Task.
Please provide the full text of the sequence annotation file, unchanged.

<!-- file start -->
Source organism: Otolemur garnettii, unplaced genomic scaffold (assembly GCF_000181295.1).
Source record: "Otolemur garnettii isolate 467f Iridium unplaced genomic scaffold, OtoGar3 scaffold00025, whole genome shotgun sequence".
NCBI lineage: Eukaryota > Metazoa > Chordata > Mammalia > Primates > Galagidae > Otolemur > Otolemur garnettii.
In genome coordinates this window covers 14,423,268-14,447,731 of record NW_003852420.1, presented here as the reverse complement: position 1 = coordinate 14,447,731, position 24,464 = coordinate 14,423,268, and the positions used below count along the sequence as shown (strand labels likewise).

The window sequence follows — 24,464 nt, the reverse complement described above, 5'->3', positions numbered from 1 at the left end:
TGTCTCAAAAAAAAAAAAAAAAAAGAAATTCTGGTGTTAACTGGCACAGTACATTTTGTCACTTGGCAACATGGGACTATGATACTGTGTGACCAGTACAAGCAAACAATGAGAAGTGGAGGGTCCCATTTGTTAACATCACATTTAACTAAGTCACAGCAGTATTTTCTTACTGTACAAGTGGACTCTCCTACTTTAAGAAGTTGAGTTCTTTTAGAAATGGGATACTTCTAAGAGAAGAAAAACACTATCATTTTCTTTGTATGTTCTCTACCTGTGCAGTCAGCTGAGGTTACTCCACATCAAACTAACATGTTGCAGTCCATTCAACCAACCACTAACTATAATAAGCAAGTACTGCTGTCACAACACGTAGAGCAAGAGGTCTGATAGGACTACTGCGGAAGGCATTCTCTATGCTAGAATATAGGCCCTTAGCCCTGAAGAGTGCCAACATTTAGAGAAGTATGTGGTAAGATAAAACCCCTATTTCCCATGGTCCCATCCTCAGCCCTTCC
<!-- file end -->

Source organism: Otolemur garnettii, unplaced genomic scaffold (assembly GCF_000181295.1).
Source record: "Otolemur garnettii isolate 467f Iridium unplaced genomic scaffold, OtoGar3 scaffold00025, whole genome shotgun sequence".
NCBI lineage: Eukaryota > Metazoa > Chordata > Mammalia > Primates > Galagidae > Otolemur > Otolemur garnettii.
In genome coordinates this window covers 14,423,268-14,447,731 of record NW_003852420.1, presented here as the reverse complement: position 1 = coordinate 14,447,731, position 24,464 = coordinate 14,423,268, and the positions used below count along the sequence as shown (strand labels likewise).

The window sequence follows — 24,464 nt, the reverse complement described above, 5'->3', positions numbered from 1 at the left end:
TGTCTCAAAAAAAAAAAAAAAAAAGAAATTCTGGTGTTAACTGGCACAGTACATTTTGTCACTTGGCAACATGGGACTATGATACTGTGTGACCAGTACAAGCAAACAATGAGAAGTGGAGGGTCCCATTTGTTAACATCACATTTAACTAAGTCACAGCAGTATTTTCTTACTGTACAAGTGGACTCTCCTACTTTAAGAAGTTGAGTTCTTTTAGAAATGGGATACTTCTAAGAGAAGAAAAACACTATCATTTTCTTTGTATGTTCTCTACCTGTGCAGTCAGCTGAGGTTACTCCACATCAAACTAACATGTTGCAGTCCATTCAACCAACCACTAACTATAATAAGCAAGTACTGCTGTCACAACACGTAGAGCAAGAGGTCTGATAGGACTACTGCGGAAGGCATTCTCTATGCTAGAATATAGGCCCTTAGCCCTGAAGAGTGCCAACATTTAGAGAAGTATGTGGTAAGATAAAACCCCTATTTCCCATGGTCCCATCCTCAGCCCTTCC